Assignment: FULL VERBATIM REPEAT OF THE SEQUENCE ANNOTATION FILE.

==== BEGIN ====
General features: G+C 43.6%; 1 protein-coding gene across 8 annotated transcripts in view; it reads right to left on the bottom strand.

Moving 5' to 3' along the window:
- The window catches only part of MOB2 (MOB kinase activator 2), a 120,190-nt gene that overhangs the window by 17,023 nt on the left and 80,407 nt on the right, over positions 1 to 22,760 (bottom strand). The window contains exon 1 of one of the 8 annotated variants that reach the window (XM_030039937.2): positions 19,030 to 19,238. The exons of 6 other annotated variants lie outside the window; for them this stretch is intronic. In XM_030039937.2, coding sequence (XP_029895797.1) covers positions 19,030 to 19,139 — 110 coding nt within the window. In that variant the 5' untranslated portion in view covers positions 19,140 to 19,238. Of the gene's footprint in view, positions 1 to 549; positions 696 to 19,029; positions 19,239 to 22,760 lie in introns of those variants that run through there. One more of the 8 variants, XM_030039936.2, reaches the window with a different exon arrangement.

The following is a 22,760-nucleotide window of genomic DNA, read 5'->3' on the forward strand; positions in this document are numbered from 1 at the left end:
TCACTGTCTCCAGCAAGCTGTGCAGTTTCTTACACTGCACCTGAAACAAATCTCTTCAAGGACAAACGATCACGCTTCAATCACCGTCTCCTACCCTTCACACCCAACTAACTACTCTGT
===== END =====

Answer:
General features: G+C 43.6%; 1 protein-coding gene across 8 annotated transcripts in view; it reads right to left on the bottom strand.

Moving 5' to 3' along the window:
- The window catches only part of MOB2 (MOB kinase activator 2), a 120,190-nt gene that overhangs the window by 17,023 nt on the left and 80,407 nt on the right, over positions 1 to 22,760 (bottom strand). The window contains exon 1 of one of the 8 annotated variants that reach the window (XM_030039937.2): positions 19,030 to 19,238. The exons of 6 other annotated variants lie outside the window; for them this stretch is intronic. In XM_030039937.2, coding sequence (XP_029895797.1) covers positions 19,030 to 19,139 — 110 coding nt within the window. In that variant the 5' untranslated portion in view covers positions 19,140 to 19,238. Of the gene's footprint in view, positions 1 to 549; positions 696 to 19,029; positions 19,239 to 22,760 lie in introns of those variants that run through there. One more of the 8 variants, XM_030039936.2, reaches the window with a different exon arrangement.

The following is a 22,760-nucleotide window of genomic DNA, read 5'->3' on the forward strand; positions in this document are numbered from 1 at the left end:
TCACTGTCTCCAGCAAGCTGTGCAGTTTCTTACACTGCACCTGAAACAAATCTCTTCAAGGACAAACGATCACGCTTCAATCACCGTCTCCTACCCTTCACACCCAACTAACTACTCTGT